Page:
10. Page 204 in Silver, ‘Memories of Oberursel.’

11. Kahn, Hitler’s Spies, 316–7; Stephan, Stalin’s Secret War, 168–9.

12. Makarov and Tyurin, SMERSH, 260.

13. Kauder’s testimony quoted in Avraham Ziv-Tal, The Maskirovka of Max and Moritz (Sichron-Ya’acov, Israel: Bahur Books, 2007), 222.

14. Kauder’s testimony cited in Ziv-Tal, The Maskirovka, 222–3.

15. Ibid., 223.

16. Doerries, Hitler’s Intelligence Chief, 118–9.

17. West and Tsarev, The Crown Jewels, 199–202.

18. Makarov and Tyurin, SMERSH, 261–81.

19. Ibid., 265–6.

20. Michael Mueller, Canaris: The Life and Death of Hitler’s Spymaster (Annapolis, MD: Naval Institute Press, 2007), 213.

21. Makarov and Tyurin, SMERSH, 266.

22. Interrogation of Gerda Filitz on April 30, 1947, in ibid., 267–8.

23. Interogation of Valentina Deutsch on June 25, 1947, in ibid., 264–5.

24. Kauder’s testimony in Ziv-Tal, The Maskirovka, 215–22.

25. Yehuda Bauer, Jews for Sale? Nazi-Jewish Negotiations1933–1945 (New Haven, CTL Yale University Press, 1994), 135–40.

26. Ye. V. Popov, ‘Vengerskaya rapsodiya’ GRU (Moscow: Veche, 2010), 95 (in Russian).

27. Dulles’s telegram 1534-38, dated January 2, 1944. Document 2-109 in From Hitler’s Doorsteps: The Wartime Intelligence Reports of Allen Dulles, 1942-1945, edited by Neal H. Petersen, 190–1 (University Park, PA: The Pennsylvania University Press, 1996).

28. From Hatz’s Verdict pronounced by the Military Tribunal of the Moscow Military District, dated January 29, 1952, and a decision of the Plenum of the USSR Supreme Court, dated April 8, 1955. Pages 3–4 and 41–42 in Hatz’s Personal File (No. UO-190819, RGVA, Moscow).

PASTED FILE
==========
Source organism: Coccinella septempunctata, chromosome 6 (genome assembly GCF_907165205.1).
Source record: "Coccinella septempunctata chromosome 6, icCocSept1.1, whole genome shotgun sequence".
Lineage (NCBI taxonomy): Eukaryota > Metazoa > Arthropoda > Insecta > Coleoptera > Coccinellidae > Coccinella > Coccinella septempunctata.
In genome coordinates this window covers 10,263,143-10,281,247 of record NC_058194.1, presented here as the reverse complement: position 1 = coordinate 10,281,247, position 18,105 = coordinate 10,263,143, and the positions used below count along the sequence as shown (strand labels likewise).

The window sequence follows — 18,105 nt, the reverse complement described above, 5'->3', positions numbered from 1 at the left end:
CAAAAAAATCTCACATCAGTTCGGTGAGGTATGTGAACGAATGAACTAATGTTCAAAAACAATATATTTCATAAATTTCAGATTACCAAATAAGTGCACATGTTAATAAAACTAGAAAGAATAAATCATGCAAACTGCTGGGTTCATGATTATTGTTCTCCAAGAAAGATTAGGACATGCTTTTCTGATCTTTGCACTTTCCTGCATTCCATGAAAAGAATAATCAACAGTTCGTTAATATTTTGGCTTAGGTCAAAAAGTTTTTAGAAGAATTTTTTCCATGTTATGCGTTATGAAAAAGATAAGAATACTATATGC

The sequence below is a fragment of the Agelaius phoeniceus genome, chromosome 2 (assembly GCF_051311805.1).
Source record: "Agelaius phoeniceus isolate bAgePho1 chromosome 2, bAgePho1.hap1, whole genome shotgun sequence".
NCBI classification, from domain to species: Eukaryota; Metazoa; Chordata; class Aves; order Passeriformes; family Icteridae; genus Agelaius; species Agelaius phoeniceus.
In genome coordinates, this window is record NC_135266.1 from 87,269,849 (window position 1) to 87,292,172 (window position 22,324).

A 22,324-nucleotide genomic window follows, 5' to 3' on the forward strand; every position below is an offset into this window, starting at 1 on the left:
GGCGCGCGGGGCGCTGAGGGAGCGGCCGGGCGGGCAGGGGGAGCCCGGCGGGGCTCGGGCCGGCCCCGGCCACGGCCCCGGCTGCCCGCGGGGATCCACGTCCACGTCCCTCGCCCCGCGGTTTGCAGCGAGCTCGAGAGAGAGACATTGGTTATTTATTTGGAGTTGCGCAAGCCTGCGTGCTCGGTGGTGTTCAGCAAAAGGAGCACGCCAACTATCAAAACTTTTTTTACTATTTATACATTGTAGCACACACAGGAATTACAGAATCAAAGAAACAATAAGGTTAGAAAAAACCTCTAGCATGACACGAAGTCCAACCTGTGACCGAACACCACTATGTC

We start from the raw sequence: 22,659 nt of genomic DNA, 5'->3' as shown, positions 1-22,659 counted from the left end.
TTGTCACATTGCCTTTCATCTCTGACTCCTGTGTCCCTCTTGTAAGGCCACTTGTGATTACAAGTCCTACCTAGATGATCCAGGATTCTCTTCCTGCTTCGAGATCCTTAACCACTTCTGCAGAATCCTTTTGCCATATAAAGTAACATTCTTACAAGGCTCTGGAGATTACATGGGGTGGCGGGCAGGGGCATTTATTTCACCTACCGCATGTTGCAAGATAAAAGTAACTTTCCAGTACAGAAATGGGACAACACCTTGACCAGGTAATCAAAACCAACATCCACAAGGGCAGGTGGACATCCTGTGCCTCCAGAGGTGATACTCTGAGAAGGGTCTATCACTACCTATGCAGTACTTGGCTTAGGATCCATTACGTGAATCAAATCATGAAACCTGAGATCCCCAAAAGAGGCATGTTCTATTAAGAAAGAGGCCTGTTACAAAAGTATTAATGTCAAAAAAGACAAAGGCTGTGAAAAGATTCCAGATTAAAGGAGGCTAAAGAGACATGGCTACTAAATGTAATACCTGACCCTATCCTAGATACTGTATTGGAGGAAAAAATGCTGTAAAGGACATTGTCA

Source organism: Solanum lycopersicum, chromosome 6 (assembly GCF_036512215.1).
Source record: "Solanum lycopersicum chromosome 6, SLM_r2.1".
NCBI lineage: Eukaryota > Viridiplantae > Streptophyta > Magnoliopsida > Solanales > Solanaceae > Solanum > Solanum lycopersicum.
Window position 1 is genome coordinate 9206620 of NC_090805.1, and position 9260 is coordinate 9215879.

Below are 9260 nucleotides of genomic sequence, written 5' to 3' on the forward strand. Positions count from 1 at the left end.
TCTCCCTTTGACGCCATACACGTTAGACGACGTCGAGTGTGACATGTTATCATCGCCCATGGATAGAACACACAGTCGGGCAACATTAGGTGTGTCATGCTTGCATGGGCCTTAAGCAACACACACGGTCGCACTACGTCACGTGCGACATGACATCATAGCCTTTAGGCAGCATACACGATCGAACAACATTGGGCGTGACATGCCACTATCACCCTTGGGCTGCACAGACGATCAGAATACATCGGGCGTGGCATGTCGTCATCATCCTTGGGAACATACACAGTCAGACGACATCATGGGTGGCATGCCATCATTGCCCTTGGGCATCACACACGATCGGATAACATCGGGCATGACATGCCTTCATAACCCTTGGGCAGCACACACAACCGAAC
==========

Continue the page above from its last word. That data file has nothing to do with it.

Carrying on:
29. Hatz’s statement to Commander of the 2nd Ukrainian Front, dated November 21, 1944. Document No. 31 in Russkii Arkhiv. Velikaya Otechestvennaya 14, No. 3 (2), 328–30 (in Russian).

30. Hatz’s Personal File, 22.

31. Interrogation of Klausnitzer on June 5, 1947, in Makarov and Tyurin, SMERSH, 269.

32. Barry Rubin, Istanbul Intrigues (New York: Pharos Books, 1972), 181–6, 191–7,

33. Zvi-Tal, Maskirovka, 224.

34. Interrogation of Alfred Klausnitzer on July 5, 1947, in Makarov and Tyurin, SMERSH, 273.

35. Klausnitzer’s report to SMERSH investigators, dated August 2, 1945, and quoted in ibid., 273–4.

36. Ziv-Tal, Maskirovka, 226.

37. Page 202 in Silver, ‘Memories of Oberursel.’

38. Cited in West and Tsarev, The Crown Jewels, 198–200.

39. Beria’s report to Stalin, dated April 13, 1944. Document No. 257 in Lubyanka. Stalin i NKVD-NKGB-GUKR ‘SMERSH.’ 1939–mart 1946, edited by V. N. Khaustov, V. P. Naumov, and N. S. Plotnikov, 420–2 (Moscow: Materik, 2006) (in Russian).

40. C. G. McKay, From Information to Intrigue: Studies in Secret Service Based on the Swedish Experience 1939–45 (London: Frank Cass, 1993), 217.

41. Page 205 in Silver, ‘Memories of Oberursel.’

42. Ibid., 204–5. Also, a review of all interrogations in Stephan, Stalin’s Secret War, 166–73.

43. Page 203 in Silver, ‘Memories of Oberursel.’